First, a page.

Loss of Consortium in Florida

Posted on behalf of Gordon & Doner on Jul 16, 2013 in Personal Injury


A serious injury can affect everyone in the family, not just the person injured. A wife may no longer be able to enjoy the company of her husband, a mother may no longer be able to comfort her son, and a daughter may miss the companionship of her father.

When the family of an injured victim suffers damages like these, they too have a right to be compensated for their losses. If a person’s injuries were caused by the negligent actions of a third party, that person’s family members may be able to bring a lawsuit seeking compensation for loss of consortium in Florida.

At Gordon & Doner, our experienced personal injury attorneys understand that serious injuries hurt an entire family. If your loved one has been injured by someone else’s negligence, call 1 (855) 722-2552, or fill out our free case evaluation form to have your claims evaluated by our compassionate attorneys for free.

What Is Loss Of Consortium?

Traditionally, loss of consortium only applied to married couples. When one spouse suffered a serious injury, the other spouse could sue if he or she was no longer able to enjoy the physical company of his or her spouse. Today, this definition has expanded to include the damage that a spouse, parent, or child suffers when their loved one’s injury causes them a loss of affection, companionship, comfort or household assistance.  

There is no law or statute which gives Floridians the right to sue for loss of consortium. Instead, this right comes from the common law, which is system of rules created by judges deciding similar cases over time. Even though there may not be a specific statute governing most loss of consortium claims, the right to sue for damages is as strong as any other right spelled out explicitly in state laws.  


Injured Spouses

The state of Florida recognizes that a husband and wife have a right to each other's company, cooperation, and aid in the marital relationship. These rights include sexual relations, as well as affection, solace, comfort, companionship, society, and assistance.

When one spouse has suffered an injury as a result of a third party's negligence, the uninjured spouse can sue for loss of consortium if he or she can present believable evidence about the effect the injury has had on the marital relationship. The damage to the relationship must be substantial, undisputed, and unrebutted. This is usually proven by testimony from the uninjured spouse about the changes to the relationship after the injury occurred.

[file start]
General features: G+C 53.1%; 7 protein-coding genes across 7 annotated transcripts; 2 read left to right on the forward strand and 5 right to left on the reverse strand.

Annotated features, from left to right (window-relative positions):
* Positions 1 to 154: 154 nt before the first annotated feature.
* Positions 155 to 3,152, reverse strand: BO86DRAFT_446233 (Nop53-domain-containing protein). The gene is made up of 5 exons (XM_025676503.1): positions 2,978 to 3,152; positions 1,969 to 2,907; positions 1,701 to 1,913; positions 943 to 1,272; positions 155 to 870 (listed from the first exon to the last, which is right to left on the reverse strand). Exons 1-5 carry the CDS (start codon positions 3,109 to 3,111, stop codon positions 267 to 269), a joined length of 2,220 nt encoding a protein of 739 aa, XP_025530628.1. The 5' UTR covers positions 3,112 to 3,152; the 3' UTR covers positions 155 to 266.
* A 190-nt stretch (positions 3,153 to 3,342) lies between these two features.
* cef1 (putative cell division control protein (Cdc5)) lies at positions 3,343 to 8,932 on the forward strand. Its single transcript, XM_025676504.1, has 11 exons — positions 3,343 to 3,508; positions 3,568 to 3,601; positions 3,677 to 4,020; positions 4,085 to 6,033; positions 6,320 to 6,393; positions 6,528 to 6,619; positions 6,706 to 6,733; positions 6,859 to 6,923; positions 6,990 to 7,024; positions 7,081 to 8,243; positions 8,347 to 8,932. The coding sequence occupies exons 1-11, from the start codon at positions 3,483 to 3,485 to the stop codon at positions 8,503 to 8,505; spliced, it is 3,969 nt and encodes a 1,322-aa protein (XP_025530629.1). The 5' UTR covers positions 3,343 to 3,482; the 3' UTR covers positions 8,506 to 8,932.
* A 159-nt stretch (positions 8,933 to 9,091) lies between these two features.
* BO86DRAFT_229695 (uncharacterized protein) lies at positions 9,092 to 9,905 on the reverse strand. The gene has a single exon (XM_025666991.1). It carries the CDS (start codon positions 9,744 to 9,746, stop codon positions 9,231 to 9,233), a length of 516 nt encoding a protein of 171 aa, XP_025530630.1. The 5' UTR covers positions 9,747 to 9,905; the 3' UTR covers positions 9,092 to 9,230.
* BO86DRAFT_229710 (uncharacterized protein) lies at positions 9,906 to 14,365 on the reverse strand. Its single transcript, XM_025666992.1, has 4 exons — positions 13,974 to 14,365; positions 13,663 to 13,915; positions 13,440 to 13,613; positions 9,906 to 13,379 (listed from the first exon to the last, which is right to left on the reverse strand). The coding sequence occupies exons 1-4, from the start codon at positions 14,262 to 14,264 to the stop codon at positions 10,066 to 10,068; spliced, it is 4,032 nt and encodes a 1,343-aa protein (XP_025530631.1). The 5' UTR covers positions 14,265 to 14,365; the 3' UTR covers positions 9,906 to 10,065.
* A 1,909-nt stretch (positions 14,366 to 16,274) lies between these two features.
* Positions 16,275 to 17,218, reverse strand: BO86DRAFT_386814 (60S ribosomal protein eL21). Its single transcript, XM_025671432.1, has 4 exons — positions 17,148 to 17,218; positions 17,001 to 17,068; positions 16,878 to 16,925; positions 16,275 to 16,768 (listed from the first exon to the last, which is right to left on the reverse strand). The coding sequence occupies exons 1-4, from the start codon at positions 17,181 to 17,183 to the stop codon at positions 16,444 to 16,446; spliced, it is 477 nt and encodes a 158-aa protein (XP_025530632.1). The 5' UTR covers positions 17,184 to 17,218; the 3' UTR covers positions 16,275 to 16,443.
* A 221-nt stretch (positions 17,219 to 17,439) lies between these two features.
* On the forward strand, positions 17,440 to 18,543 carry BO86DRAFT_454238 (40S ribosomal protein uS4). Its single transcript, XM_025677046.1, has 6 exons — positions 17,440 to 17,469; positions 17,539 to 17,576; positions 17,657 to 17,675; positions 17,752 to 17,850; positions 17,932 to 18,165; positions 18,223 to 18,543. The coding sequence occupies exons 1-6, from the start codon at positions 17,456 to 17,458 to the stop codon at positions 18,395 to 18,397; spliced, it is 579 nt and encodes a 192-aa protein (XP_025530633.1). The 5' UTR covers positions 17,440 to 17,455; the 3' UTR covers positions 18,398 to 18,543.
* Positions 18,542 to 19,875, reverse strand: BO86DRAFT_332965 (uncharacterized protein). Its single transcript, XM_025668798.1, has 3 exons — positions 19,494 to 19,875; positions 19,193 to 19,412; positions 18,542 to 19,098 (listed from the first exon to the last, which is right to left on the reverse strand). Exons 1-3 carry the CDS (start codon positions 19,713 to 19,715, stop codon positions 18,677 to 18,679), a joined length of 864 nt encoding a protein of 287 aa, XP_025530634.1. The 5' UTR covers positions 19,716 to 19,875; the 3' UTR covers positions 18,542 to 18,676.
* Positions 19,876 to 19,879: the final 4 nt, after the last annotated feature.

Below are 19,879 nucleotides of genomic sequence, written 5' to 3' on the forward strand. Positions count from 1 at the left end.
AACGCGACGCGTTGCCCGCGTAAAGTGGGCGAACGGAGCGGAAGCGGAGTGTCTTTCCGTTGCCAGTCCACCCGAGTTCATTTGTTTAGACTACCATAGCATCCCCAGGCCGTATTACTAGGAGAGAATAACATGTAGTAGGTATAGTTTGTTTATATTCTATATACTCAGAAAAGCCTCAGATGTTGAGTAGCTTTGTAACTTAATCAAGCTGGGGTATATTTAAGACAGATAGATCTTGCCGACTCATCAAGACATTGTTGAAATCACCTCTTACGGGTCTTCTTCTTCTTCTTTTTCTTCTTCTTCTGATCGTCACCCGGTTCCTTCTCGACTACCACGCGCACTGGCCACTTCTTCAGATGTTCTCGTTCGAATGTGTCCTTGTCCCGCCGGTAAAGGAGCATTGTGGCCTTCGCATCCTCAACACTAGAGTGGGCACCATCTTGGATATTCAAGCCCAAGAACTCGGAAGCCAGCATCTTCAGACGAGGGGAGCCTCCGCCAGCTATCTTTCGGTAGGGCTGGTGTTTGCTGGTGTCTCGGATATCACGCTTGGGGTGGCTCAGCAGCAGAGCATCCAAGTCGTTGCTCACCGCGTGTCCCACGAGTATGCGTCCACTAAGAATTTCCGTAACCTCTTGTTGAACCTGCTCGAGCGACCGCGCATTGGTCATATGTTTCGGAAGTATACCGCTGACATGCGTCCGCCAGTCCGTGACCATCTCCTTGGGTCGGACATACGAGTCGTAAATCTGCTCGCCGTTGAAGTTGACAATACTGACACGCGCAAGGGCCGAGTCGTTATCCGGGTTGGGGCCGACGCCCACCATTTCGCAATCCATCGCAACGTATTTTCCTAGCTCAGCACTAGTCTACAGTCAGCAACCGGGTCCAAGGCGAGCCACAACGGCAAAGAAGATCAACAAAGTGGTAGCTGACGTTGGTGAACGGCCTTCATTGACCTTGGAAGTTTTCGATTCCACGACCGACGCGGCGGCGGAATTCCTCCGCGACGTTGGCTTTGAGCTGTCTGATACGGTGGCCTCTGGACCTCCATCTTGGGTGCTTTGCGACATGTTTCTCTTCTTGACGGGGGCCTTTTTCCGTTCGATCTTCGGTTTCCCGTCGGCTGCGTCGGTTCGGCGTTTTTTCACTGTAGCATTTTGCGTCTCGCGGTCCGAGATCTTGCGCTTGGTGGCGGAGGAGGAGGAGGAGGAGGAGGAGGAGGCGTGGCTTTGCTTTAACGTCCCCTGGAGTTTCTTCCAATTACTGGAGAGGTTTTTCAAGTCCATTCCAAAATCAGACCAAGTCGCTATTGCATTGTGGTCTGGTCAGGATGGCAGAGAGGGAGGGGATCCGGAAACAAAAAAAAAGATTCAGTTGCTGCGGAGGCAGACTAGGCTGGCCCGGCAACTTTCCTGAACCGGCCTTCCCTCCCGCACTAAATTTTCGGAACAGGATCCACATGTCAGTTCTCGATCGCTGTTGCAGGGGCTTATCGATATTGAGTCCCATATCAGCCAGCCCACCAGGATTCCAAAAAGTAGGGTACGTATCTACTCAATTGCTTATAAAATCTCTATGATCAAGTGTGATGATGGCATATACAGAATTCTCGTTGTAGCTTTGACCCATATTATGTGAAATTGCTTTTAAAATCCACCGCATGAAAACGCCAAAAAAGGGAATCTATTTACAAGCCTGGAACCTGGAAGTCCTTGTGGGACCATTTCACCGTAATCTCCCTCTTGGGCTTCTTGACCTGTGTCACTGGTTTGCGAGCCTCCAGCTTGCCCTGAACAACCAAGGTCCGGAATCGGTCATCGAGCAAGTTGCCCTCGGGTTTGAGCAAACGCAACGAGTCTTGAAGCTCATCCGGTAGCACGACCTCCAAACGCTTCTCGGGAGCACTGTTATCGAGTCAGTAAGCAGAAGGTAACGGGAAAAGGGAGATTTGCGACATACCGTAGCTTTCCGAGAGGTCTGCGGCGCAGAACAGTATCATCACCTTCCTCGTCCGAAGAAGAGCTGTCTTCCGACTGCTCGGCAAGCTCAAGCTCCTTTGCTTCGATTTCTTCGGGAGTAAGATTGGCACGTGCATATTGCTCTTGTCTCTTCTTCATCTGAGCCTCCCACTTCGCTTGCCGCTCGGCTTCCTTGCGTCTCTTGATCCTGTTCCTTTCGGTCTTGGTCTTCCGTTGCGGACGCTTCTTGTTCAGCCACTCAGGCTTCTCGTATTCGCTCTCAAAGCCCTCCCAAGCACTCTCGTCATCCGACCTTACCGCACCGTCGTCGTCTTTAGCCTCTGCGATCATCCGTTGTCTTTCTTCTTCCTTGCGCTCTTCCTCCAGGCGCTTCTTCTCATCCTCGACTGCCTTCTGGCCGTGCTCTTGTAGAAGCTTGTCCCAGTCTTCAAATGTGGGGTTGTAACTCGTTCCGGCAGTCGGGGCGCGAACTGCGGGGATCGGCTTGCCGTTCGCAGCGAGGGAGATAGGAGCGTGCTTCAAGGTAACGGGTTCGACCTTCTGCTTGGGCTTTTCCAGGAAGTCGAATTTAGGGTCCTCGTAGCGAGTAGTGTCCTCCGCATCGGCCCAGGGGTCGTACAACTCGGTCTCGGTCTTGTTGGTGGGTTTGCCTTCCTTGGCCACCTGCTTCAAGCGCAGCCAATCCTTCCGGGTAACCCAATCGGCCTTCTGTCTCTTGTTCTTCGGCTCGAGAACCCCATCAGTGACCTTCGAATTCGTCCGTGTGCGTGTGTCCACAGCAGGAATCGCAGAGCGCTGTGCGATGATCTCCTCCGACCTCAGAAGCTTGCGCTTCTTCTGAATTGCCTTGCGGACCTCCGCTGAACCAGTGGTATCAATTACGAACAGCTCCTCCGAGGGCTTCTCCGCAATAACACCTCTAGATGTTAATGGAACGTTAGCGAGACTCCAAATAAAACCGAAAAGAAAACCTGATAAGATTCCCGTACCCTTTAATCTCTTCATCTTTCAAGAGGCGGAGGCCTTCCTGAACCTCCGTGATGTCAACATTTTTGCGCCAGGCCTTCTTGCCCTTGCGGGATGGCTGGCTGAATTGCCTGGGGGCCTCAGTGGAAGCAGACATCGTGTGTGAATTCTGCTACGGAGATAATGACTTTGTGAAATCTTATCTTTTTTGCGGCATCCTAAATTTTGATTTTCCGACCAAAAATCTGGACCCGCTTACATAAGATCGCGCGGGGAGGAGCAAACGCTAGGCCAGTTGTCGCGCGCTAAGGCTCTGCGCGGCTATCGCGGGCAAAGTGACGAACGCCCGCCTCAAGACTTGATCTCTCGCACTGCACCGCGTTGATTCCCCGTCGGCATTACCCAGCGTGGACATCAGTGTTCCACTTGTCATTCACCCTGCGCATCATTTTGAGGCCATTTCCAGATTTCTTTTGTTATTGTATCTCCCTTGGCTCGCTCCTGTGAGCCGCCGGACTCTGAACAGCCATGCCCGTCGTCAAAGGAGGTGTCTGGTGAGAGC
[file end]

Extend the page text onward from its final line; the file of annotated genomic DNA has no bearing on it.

When a spouse sues for loss of consortium, he or she can receive damages for the duration of the time the spouse was injured or is expected to remain injured. Even if a spouse eventually heals, the uninjured spouse can still receive damages for the time where the spouse was injured.

Finally, damages for loss of consortium are still only available to married spouses. Unmarried couples, domestic partners, or same-sex couples still do not have the right to sue for loss of consortium. However, because these laws can change with a judge's ruling, we may see a time in the near future when these rights are expanded.

A child's right to sue for damages after the serious injury of a parent is the only type of loss of consortium damage that is explicitly codified as part of Florida's statutes. Section 768.0415 of the Florida Statutes says that a person who negligently causes significant, permanent injury to the parent of an unmarried, dependent child will be liable to that child for damages caused by the loss of the parent's services, comfort, companionship, support, and society.

Just like a parent's right to recover damages after a child's injury, a child's right to recover damages depends on the parent's injury being permanent and total. A child cannot sue for loss of companionship if the parent's injury is partial or temporary, like a broken arm.


How do you Prove Damages for Loss of Consortium?

In order to win damages for loss of consortium, you must first prove that the injury was caused by someone else’s negligence or wrongdoing.

Once negligence is proven, you must establish that you have actually lost the consortium you are claiming. It is obviously difficult to put a dollar amount on how much a loved one’s affection or companionship is worth.  In order to prove these concepts, a court will generally hear testimony about the type of relationship two people had, and how that relationship changed as a result of the injury. This testimony can influence a jury’s opinion about how much a person should be awarded in damages for their loss.

Gordon & Doner—Attorneys Fighting For the Injured

The attorneys at Gordon & Doner believe that the person responsible for your loved one’s injuries should be held liable for the damage done to the entire family.

If your loved one has been injured because of someone else and your family is suffering, you may have a claim for loss of consortium in Florida. Call Gordon & Doner today at 1 (855) 722-2552 to discuss the specifics of your situation and establish if you have a claim. Or, fill out our free case evaluation form at the top of this page, and one of our knowledgeable Florida attorneys will review your case for free.

 

 

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